Oh God forbid I said this out loud, but I am not being quiet.  With every job loss, with every day my husband could not work...there has been financial loss.  I can't apologize to you for that anymore.  It has not been his fault.  He has never lost a job because he didn't do his job.  He lost jobs because people didn't like that he had mental illness.  That is called discrimination!  Plain and simple he was discriminated against over and over.  People with mental illness are conscientious and often very careful.  They desire to work but their disease throws them curve balls that the average person does not have to attend to.  That is the unfair reality of MI!  And it is time people understand that when the interruptions occur, everything suffers...relationships, needs, bills, can go down a slippery slope very quickly. 

When safety nets fail, that is when MI is the hardest to handle. No safety net and hopelessness and despair quickly set in.  For our family, because we have chosen the lesser of all evils by choosing self employment, this has been our saving grace.  But it has its own ups and downs.  And so we go on managing the best we can but we often find that life has thrown us a curve ball and there has been little to no support system to fall back on.  Some who signed up for that job have grown weary in well doing.  I can't say I completely blame them.  It's hard!  If anyone should know that, I know it.  I've been here walking along side my husband for almost 26 years.  We have had the occasional acts of kindness shown to us, but overall we have been dealt blow after blow of people who have berated, criticized, isolated and cut us off because they failed to understand why yet another challenge had befallen our family.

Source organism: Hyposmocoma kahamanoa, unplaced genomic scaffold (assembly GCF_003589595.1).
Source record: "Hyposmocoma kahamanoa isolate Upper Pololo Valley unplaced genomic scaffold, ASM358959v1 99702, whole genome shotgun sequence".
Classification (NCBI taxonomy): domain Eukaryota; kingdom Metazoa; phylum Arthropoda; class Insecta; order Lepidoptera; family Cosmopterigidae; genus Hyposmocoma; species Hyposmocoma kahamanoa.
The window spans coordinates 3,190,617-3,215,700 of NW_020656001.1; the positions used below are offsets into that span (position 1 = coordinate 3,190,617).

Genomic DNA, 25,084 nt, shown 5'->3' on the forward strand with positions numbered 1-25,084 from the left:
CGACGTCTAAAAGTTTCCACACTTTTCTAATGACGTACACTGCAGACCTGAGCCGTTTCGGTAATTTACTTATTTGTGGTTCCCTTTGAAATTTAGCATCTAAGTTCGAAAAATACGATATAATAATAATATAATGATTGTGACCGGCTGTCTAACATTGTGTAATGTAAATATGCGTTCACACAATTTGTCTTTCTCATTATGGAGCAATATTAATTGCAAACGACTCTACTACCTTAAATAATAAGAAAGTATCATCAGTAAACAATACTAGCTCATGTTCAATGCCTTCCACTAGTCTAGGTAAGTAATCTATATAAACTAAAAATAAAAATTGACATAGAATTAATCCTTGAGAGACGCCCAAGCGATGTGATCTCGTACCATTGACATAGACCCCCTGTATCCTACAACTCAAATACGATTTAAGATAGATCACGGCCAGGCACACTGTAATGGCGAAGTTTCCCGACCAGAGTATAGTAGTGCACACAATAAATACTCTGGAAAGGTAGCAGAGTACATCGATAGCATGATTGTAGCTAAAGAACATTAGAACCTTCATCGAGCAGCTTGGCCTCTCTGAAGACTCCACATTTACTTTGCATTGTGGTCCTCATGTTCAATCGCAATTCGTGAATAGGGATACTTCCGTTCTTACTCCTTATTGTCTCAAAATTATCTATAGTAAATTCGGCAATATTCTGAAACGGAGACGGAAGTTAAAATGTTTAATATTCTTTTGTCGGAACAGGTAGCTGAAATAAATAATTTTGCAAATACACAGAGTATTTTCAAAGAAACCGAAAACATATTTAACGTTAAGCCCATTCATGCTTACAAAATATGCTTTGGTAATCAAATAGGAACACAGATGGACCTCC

Friends, that is what bipolar is. It is riddled with personal ups and downs that effect every life by creating a cycle of ups and downs.  They can't be avoided.  They will come.  They can't always be predicted, in fact most of the time, they can't be predicted.  If you are lucky, you might be one who has a huge rainy day fund and emergencies never set you back.  But for this family, there has been constant financial struggles, so we have never really built up that rainy day fund.